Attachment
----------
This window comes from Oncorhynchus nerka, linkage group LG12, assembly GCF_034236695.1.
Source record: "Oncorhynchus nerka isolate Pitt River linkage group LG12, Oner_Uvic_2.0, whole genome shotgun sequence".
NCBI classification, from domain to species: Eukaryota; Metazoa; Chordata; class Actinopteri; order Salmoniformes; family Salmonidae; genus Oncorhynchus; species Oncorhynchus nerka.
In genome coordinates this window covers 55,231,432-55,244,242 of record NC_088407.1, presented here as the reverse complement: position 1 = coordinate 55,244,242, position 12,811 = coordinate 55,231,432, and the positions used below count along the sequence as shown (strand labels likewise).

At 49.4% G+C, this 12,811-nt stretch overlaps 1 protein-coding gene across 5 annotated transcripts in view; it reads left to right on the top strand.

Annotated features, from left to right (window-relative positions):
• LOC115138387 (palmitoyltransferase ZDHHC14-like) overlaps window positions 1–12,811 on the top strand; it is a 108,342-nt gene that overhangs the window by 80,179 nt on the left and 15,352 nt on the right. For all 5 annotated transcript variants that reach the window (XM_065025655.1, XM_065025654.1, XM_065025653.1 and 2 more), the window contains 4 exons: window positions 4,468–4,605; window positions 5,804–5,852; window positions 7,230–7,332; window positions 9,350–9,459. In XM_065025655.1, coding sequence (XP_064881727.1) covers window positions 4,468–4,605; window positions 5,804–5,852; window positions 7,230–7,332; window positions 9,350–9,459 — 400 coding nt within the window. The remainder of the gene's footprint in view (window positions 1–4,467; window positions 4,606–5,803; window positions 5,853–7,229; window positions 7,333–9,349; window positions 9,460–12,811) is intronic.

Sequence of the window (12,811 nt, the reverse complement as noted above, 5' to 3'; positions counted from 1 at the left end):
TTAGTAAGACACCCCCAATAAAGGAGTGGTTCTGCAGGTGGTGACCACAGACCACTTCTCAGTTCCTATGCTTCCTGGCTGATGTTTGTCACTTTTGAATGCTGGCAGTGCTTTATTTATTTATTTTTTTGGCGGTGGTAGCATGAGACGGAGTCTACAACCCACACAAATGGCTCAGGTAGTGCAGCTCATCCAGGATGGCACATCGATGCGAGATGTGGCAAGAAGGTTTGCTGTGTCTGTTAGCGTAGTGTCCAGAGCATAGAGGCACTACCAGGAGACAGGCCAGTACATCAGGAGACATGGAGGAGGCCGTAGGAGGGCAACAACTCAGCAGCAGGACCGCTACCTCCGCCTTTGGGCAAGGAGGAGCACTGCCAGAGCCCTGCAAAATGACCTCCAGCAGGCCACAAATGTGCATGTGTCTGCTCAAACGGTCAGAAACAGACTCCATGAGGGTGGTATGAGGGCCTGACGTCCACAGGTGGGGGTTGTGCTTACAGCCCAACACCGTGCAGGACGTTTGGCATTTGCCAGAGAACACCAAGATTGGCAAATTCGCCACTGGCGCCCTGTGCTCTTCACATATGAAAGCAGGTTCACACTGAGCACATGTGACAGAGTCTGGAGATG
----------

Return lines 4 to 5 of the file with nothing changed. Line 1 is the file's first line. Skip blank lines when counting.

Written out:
In genome coordinates this window covers 55,231,432-55,244,242 of record NC_088407.1, presented here as the reverse complement: position 1 = coordinate 55,244,242, position 12,811 = coordinate 55,231,432, and the positions used below count along the sequence as shown (strand labels likewise).

At 49.4% G+C, this 12,811-nt stretch overlaps 1 protein-coding gene across 5 annotated transcripts in view; it reads left to right on the top strand.